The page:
Fringeworthy

Hip Shot: Pandora: A Tragicomic Greek Romp

Studio Theatre, 1501 15th Street NW

Remaining Performances:

Sunday, July 17, at 5:15 p.m.
Thursday, July 21, at 9:45 p.m.
Sunday, July 24, at 11 a.m.

They say: “A classic tale of boy meets girl. Except this time she's got a mysterious box that can destroy the world. Ancient Greek epic meets madcap comedy in a story about monsters, mythology, and a box that must never be opened.”

Rebecca's Take: Usually, when Fringe performers send out a press release describing their show as a “something-something comic romp,” I click delete and run two Metro stops in the other direction. But I made an exception for Pandora: A Tragicomic Greek Romp, because the troupe in question is the Impressionable Players, the kids that brought us last year’s Best Overall Fringe show, Romeo & Juliet: Choose Your Own Ending? I'll provide the link to that review here. Opps. Let's try that again, here.

(Editor's Note:
The Fringe & Purge Action Review and Commentary Squad interrupts this review to apologize for not reviewing the show that you, our readers, voted best of the entire festival last year. That was embarrassing.)

But I was saying... the other reason I went to see Pandora was because I’ve been a sucker for Greek mythology ever since Clash of the Titans, and I don't mean last year's remake.

According to Edith Hamilton’s seminal handbook, Mythology, Pandora was the first woman, created by Zeus as "a great evil for men, a sweet, lovely thing to look upon." According to the Impressionable Players, she arrives on earth much later, when the perceived power of Zeus is waning and women are already wrecking havoc on men’s hearts. Pandora (the delightfully cute Madeline Whiting) washes up on a Greek beach, and is discovered by local inventor Nikodemus (the delightfully quirky Jayme Bell.) Like Pygmalion's statue or Encino Man, she doesn’t know who she is or where she’s from. All she knows is that she has a box, and a key, and she’s not supposed to let anyone open it.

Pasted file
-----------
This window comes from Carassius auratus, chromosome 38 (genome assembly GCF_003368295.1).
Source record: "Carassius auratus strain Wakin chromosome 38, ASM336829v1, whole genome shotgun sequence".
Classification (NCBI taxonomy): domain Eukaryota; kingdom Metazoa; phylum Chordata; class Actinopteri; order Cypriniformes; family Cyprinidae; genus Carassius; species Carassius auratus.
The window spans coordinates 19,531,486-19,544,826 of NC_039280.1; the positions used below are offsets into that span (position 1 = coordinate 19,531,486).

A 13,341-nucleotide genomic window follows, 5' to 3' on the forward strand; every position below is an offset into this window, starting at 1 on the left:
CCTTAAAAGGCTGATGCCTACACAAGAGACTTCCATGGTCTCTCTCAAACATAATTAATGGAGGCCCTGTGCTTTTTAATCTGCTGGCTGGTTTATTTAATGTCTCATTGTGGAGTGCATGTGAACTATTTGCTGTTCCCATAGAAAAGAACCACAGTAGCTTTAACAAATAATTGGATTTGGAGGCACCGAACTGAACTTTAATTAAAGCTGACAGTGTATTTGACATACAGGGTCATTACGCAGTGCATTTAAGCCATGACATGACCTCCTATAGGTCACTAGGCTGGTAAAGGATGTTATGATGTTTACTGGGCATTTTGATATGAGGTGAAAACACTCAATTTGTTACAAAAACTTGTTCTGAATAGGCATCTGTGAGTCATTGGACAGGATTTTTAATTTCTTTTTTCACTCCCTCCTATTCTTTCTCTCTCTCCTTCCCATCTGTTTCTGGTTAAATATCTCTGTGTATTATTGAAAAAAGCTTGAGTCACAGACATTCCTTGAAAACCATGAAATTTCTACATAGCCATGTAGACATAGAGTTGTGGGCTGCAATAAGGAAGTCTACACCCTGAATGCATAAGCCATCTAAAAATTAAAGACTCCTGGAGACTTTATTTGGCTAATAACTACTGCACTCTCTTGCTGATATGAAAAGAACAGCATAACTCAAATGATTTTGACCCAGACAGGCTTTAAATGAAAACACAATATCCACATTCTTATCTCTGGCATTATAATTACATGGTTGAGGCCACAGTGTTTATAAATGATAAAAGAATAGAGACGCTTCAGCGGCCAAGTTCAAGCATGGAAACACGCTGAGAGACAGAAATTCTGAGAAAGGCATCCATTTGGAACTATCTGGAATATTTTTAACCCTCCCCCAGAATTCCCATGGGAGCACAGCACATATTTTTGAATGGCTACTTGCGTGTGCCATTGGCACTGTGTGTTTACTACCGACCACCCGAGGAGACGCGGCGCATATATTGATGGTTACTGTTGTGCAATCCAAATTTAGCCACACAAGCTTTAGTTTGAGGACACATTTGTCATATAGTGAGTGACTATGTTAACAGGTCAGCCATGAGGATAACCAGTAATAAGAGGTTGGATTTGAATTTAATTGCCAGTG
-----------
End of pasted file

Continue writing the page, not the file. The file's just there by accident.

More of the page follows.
Niko’s fiancée Eris (Katie Jefferies) isn’t thrilled about the ignorant ingénue taking up residence, even if Pandora needs to be taught basic human functions like how to drink a glass of water. What’s great about this show is that the characters throw such curve balls at archetypes. Eris could have been an insipid whiner. Instead, she’s a strong woman whose man falls for someone else, and she elicits just as much empathy from the audience as Pandora. The script, co-written by the director, Ann Friastat, and her brother, Shawn, is populated by more colorful characters than the average television sitcom. And the actors—-almost all recent graduates or current students at the University of Maryland—-are really, really into it.

In the pants role as Philo, Niko’s younger brother, Natalie Pyle convincingly teaches Pandora how to play with ancient G.I. Joes. The conniving town elders, Diophobus and Arche, shake hands with potential “voters” in the audience between scenes. As Arche, Kathryn Pace is a better schmoozer than Nancy Pelosi. And then there’s Megas (Matt Sparachino), a dim-witted strongman with a pet dead squirrel.

All characters take turns coming in and out of the chorus, and for the first hour or so, I marveled at Pandora’s smartness, cuteness and sincerity. The crew has considerable experience working at local theaters, and the production mostly flows well. Costumes are simple but spot-on (toga-chic meets H&M), though you shouldn't expect great things in the sound design department.

The most pressing problem with Pandora—besides the whole unleash-evil-on-the-world thing—is that the 95-minute show should be 20 minutes shorter. The myth ends with the open box, death, destruction, etc., but the Impressionables are going for romantic drama. Not to ruin all of Aphrodite’s fun, but attempts to tie up loose ends with the lovers and a subplot about a disastrous flood drags out what should probably be a simpler denouement.

There’s time for tweaking. This summer, the Impressionable Players are taking R&J on the road to the New York International Fringe Festival. Good for them. Since all mankind isn’t destroyed in this Pandora, there are probably more good shows to come.

See it if: You voted for R&J last year and were like, "WTF, Fringe & Purge!" You own a used copy of Mythology. You are nostalgic for pre-financial crisis Greece and want to invest your drachmas in a very promising young local theater company.

Skip it if: Sitting through a well developed romantic comedy in the air-conditioned comfort of Studio Theatre just seems anti-Fringe.

Editor’s Note, again: Rebecca teaches technical writing at the University of Maryland. These actors are definitely not her students.

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